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Working but not employed: Mothers of adults with intellectual disability as hidden workers

Background Earlier research shows that nonemployed mothers of children with intellectual disability (ID) have lower wellbeing than employed mothers. This study explored why and to what extent these mothers did not participate in the labour market.

Method An in-depth interview was employed, and 18 working-age and nonemployed mothers in Taiwan who had an adult child with ID were interviewed in their homes between July 2009 and May 2010.

Thu, 07/20/2017 - 15:23

Which outcomes should we measure in adult epilepsy trials? The views of people with epilepsy and informal carers

Objective: So that informed treatment decisions can be made, clinical trials need to evaluate treatments against domains that are important to people with epilepsy (PWE), their carers, and clinicians. Health professionals have identified domains of importance to them via the International League Against Epilepsy's Commission on Outcome Measurement (COME). However, patients and carers have not been systematically asked.

Thu, 07/20/2017 - 15:23

It's time to accept help

A panel of practitioners give their opinions on the case of a young disabled women who is being looked after at home by her elderly parents. The case highlights the importance of providing support to carers.

Thu, 07/20/2017 - 15:23

The recognition of and response to dementia in the community: lessons for professional development

Adult learning approaches require professionals to identify their learning needs. Learning about dementia syndromes is a complex task because of the insidious onset and variable course of the disease processes, the inexorability of cognitive and functional loss, and the emotional impact of neurodegenerative disorders on those experiencing them and on their family and professional carers.

Thu, 07/20/2017 - 15:23

Respite care as a community care service: factors associated with the effects on family carers of adults with intellectual disability in Taiwan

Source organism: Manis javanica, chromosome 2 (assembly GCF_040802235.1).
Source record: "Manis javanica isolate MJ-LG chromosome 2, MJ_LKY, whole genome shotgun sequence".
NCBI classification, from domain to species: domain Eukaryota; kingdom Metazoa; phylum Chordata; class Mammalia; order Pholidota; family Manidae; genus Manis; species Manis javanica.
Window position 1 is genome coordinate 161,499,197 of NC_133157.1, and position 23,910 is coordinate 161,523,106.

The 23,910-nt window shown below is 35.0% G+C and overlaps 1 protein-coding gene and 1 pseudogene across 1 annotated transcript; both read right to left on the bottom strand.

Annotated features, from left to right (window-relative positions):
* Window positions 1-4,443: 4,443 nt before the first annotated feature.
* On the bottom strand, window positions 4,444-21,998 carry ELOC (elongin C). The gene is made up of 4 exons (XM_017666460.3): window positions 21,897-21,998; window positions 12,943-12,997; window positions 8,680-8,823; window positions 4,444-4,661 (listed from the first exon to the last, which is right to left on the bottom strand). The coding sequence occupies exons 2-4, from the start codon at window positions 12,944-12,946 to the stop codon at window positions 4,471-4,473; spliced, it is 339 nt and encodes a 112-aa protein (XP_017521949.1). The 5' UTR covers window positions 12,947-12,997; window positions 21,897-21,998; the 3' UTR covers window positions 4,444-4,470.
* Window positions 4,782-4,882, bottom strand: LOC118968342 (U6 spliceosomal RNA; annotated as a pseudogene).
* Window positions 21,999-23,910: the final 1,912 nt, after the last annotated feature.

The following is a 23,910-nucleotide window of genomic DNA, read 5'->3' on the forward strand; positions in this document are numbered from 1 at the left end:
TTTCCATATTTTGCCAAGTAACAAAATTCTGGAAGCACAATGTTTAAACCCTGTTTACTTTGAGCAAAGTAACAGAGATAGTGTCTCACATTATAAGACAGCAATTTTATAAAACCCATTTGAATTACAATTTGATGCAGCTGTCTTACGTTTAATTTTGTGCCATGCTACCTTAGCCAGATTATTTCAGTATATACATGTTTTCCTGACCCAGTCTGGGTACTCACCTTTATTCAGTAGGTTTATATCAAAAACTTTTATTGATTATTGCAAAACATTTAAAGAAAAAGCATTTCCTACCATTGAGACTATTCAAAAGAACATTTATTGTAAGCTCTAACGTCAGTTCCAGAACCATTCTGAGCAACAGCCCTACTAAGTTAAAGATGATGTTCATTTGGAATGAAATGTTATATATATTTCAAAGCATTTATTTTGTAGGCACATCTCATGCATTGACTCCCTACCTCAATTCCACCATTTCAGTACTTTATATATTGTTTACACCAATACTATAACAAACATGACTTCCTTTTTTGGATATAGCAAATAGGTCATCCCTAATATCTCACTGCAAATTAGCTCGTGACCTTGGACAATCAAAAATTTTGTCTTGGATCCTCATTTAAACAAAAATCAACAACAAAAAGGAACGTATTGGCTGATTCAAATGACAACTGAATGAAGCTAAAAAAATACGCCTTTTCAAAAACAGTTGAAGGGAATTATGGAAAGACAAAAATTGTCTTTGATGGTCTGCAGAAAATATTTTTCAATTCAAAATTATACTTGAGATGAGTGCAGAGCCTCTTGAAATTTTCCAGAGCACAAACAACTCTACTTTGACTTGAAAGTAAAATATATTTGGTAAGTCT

Background This study examines the effects and associated factors of respite care, which was legislated as a community service for adults with an intellectual disability (ID) in Taiwan in 1997.

Method A total of 116 family carers who live with an adult with ID and have utilised the respite care program were surveyed using standardised measures.

Thu, 07/20/2017 - 15:23

Updated review of research on risk and adult social care in England

This paper updates an earlier extensive review of research into the incidence and management of risk in adult social care in England, and addresses gaps identified in the earlier review. This paper aimed to identify only empirical research published since 2007 and concentrated on research conducted and published within the UK.

The review:

Thu, 07/20/2017 - 15:23

Aging together: sibling carers of adults with intellectual and developmental disabilities

Family care provision is the norm for adults with intellectual and developmental disabilities (I/DD), even as they and their support networks grow older. As families age together, the role of primary carer frequently transitions from the parent to a sibling, as aging parents die or become too frail to provide continued support. The purpose of this paper is to explore the transition in care from the perspective of a sibling who has replaced parents as the primary carer for an individual aging with I/DD.

Thu, 07/20/2017 - 15:21

Psychosis and schizophrenia in adults: QS80

This quality standard covers the treatment and management of psychosis and schizophrenia (including related psychotic disorders such as schizoaffective disorder, schizophreniform disorder and delusional disorder) in adults with onset before the age of 60 years in primary, secondary and community care. It does not cover adults with transient psychotic symptoms.

Thu, 07/20/2017 - 15:21

Practice standards to improve the quality of family and carer participation in adult mental health care: an overview and evaluation

Mental health services are required to involve family, carers, and service users in the delivery and development of mental health services but how this can be done in routine practice is challenging. One potential solution is to prescribe practice standards or clear expectation relating to family involvement. This paper describes practice standards introduced to an adult mental health service and a study that aimed to evaluate the impact of the standards on practice.

Thu, 07/20/2017 - 15:20

A comparative study of stress and unmet needs in carers of South Asian and white adults with learning disabilities

People with learning disabilities have high dependency needs and high prevalence of physical, psychological and social morbidities. Some studies have shown that South Asian and white populations have a similar prevalence of learning disabilities and related psychological morbidity (McGrother et al, 2002), although other studies have shown an increased prevalence of severe levels of learning disabilities in the South Asian population (Emerson et al, 1997).

Thu, 07/20/2017 - 15:19